- Living Their Faith
- Special Reports
- Maps & Data
- Dear Abby
- Games & Puzzles
- Events & Exhibits
- Food & Drink
- Arts & Music
- Movies & TV
We knew them better in the old days, back when The Big Game for UConn was in Keaney Gym, the little passion pit one state over. This was the old Yankee Conference, Sly Williams vs. Corny Thompson and gentlemanly coach Jack Kraft smoking his postgame pipe. We paid attention through Tyson Wheeler's four years, too, when the Rhody Rams came within an eyelash of the Final Four.
Otherwise, we inexplicably ignore URI, a plenty good basketball school that's a closer drive for many of us than Storrs and Hartford. Seriously. It's 40 minutes away, cheap tickets, beautiful on-campus arena and did we mention cheap tickets?
The Rams will cross state lines on Saturday and play a virtual home game at Mohegan Sun Arena against Oklahoma State, a game that ESPN's Andy Katz has already touted as a must watch. Rhody-Oklahoma State precedes Central Connecticut-Holy Cross, a homecoming game for Central coach Howie Dickenman of Norwich and Holy Cross guard R.J. Evans, a former NFA great.
Rhody, 10-1 after escaping Drexel with a one-point win Tuesday night, can enhance its NCAA tournament resume by adding a Big 12 school to its list of victims this season, joining the Big East (Providence) and ACC (Boston College). More than that, though, it's a chance for the Rams to expose their product to the people of southeastern Connecticut, which could (and should?) be part of its fan base.
"When I got here, I was thinking about the chance to reach into southeastern Connecticut," said athletic director Thorr Bjorn, who knows plenty about us already as a 1986 graduate of East Lyme High.
"I know the fan interest of sports in general is high," he said. "It's certainly UConn country. But in southeastern Connecticut, there's the chance to drive 30-40 minutes to see a great game. We're actually putting some of our marketing efforts into that area. We think Oklahoma State's appeal will help. If we can get some people to see our brand and our name, maybe we can get (prospective) students to start coming here, too."
Rhody has been a fun follow, always The Little Team That Could, back to the days of Penders, Garrick, Skinner and Wheeler. The Rams have already won the Rhode Island state championship, beating Providence. They dusted BC at Conte Forum. And this game on Saturday, given the teams' preference to run, run and run a little more, could be 154-152.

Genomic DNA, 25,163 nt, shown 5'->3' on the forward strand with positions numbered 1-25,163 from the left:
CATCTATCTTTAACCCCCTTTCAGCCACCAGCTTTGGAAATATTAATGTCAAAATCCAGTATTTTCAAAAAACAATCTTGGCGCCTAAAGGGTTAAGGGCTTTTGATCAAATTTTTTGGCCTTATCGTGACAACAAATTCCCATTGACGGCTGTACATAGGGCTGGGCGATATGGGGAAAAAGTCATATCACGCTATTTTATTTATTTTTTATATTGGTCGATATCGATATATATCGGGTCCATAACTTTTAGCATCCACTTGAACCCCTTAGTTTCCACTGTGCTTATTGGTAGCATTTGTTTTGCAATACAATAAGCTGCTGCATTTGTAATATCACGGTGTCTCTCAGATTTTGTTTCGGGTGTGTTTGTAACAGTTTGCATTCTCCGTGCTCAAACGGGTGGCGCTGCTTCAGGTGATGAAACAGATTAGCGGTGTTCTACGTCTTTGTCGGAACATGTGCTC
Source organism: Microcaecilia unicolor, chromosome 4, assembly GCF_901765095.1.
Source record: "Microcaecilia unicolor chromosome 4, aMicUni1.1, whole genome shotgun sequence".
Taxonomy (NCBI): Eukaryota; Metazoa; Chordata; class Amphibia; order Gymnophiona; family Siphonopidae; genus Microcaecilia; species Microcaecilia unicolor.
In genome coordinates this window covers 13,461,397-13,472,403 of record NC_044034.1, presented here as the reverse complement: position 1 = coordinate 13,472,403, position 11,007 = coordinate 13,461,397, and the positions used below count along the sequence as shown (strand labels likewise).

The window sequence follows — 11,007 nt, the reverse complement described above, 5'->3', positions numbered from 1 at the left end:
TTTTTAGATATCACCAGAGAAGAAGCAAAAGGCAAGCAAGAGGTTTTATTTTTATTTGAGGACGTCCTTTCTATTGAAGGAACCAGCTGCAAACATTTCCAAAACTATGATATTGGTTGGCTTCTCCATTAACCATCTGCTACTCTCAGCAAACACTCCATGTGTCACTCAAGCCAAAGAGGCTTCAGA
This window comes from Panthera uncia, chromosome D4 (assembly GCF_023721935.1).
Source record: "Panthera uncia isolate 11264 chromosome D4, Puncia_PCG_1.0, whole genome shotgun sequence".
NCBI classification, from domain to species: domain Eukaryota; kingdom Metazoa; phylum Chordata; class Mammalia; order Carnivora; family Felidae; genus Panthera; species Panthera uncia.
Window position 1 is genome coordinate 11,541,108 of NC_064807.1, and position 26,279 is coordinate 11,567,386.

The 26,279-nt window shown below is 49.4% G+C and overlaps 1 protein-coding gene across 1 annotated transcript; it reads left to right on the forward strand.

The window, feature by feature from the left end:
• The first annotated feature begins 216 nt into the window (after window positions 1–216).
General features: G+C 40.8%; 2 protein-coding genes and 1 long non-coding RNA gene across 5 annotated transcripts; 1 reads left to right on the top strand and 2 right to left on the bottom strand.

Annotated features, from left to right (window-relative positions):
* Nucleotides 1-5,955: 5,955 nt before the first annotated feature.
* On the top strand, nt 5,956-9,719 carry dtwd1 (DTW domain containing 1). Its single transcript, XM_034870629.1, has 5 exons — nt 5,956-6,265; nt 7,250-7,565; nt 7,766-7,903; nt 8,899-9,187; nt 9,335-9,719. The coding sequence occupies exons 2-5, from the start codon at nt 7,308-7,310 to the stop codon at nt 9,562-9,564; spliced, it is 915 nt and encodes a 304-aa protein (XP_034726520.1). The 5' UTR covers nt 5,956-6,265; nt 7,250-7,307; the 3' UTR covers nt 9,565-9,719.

"Winning is the greatest marketing tool there is," Bjorn said. "What (coach) Jim Baron has done here is amazing. We're 17th in the RPI (according to cbssportsline.com). If we can continue to win, there's more student interest, more tickets sold, more sponsorship. We've seen that already. Our sponsorship was about $100,000 two years ago to $350,000 this year."
Bjorn worked with Oklahoma State coach Travis Ford in their days at UMass. They worked out an agreement where Rhody would play in a tournament involving Oklahoma and Oklahoma State and then get a return game here. They agreed on a neutral court, although Rhody plans to bring quite a few in blue.
There's even a pregame reception for the Connecticut Alumni Chapter in the Convention Center before the game.
"It's such a great venue," Bjorn said of Neon Uncasville. "Our fans are excited to come down, maybe grab dinner after the game and be a part of it. We'd like to try this every year."
Bjorn said he's talking to UMass about playing a doubleheader. Let us be the first to suggest Rhode Island-Boston College and Providence-UMass for next season.
Saturday is very much a UConn day in Connecticut. The men play The Lads Who Shoot 3-Pointers For The Pope (Notre Dame), the women are on TV at Seton Hall and the football team plays in the Papajohns.com Bowl in bodacious Birmingham. But that's why they invented TiVo. Southeastern Connecticut's unofficial new team is a-comin', live to Mohegan Sun.
This is the opinion of Day sports columnist Mike DiMauro.